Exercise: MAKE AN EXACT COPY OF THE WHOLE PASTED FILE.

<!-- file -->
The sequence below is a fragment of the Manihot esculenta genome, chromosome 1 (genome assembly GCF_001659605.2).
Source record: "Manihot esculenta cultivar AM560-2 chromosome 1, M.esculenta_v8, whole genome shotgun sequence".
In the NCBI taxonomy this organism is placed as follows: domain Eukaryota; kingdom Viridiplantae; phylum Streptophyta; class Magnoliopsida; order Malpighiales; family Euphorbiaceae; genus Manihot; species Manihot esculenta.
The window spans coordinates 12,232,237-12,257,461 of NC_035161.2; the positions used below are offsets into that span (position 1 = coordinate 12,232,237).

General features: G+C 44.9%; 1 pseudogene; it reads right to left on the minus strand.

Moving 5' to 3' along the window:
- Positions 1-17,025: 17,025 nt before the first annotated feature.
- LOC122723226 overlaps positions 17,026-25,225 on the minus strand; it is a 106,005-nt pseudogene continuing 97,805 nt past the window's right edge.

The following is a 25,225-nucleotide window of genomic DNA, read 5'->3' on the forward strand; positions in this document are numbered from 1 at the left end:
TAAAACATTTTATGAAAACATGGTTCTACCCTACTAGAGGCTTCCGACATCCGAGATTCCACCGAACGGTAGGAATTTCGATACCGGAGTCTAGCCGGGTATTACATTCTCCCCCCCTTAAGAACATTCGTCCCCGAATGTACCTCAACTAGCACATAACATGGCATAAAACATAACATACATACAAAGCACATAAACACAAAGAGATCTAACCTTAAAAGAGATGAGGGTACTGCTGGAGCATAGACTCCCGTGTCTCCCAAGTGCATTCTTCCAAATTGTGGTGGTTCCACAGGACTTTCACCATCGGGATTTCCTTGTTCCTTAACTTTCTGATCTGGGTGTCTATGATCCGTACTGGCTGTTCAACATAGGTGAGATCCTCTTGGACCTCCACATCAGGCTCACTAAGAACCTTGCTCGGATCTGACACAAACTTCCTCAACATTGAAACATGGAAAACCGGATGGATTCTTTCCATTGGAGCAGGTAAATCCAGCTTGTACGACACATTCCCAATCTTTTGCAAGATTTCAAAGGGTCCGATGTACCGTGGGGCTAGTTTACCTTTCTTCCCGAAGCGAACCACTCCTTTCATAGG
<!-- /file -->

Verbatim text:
The sequence below is a fragment of the Manihot esculenta genome, chromosome 1 (genome assembly GCF_001659605.2).
Source record: "Manihot esculenta cultivar AM560-2 chromosome 1, M.esculenta_v8, whole genome shotgun sequence".
In the NCBI taxonomy this organism is placed as follows: domain Eukaryota; kingdom Viridiplantae; phylum Streptophyta; class Magnoliopsida; order Malpighiales; family Euphorbiaceae; genus Manihot; species Manihot esculenta.
The window spans coordinates 12,232,237-12,257,461 of NC_035161.2; the positions used below are offsets into that span (position 1 = coordinate 12,232,237).

General features: G+C 44.9%; 1 pseudogene; it reads right to left on the minus strand.

Moving 5' to 3' along the window:
- Positions 1-17,025: 17,025 nt before the first annotated feature.
- LOC122723226 overlaps positions 17,026-25,225 on the minus strand; it is a 106,005-nt pseudogene continuing 97,805 nt past the window's right edge.

The following is a 25,225-nucleotide window of genomic DNA, read 5'->3' on the forward strand; positions in this document are numbered from 1 at the left end:
TAAAACATTTTATGAAAACATGGTTCTACCCTACTAGAGGCTTCCGACATCCGAGATTCCACCGAACGGTAGGAATTTCGATACCGGAGTCTAGCCGGGTATTACATTCTCCCCCCCTTAAGAACATTCGTCCCCGAATGTACCTCAACTAGCACATAACATGGCATAAAACATAACATACATACAAAGCACATAAACACAAAGAGATCTAACCTTAAAAGAGATGAGGGTACTGCTGGAGCATAGACTCCCGTGTCTCCCAAGTGCATTCTTCCAAATTGTGGTGGTTCCACAGGACTTTCACCATCGGGATTTCCTTGTTCCTTAACTTTCTGATCTGGGTGTCTATGATCCGTACTGGCTGTTCAACATAGGTGAGATCCTCTTGGACCTCCACATCAGGCTCACTAAGAACCTTGCTCGGATCTGACACAAACTTCCTCAACATTGAAACATGGAAAACCGGATGGATTCTTTCCATTGGAGCAGGTAAATCCAGCTTGTACGACACATTCCCAATCTTTTGCAAGATTTCAAAGGGTCCGATGTACCGTGGGGCTAGTTTACCTTTCTTCCCGAAGCGAACCACTCCTTTCATAGG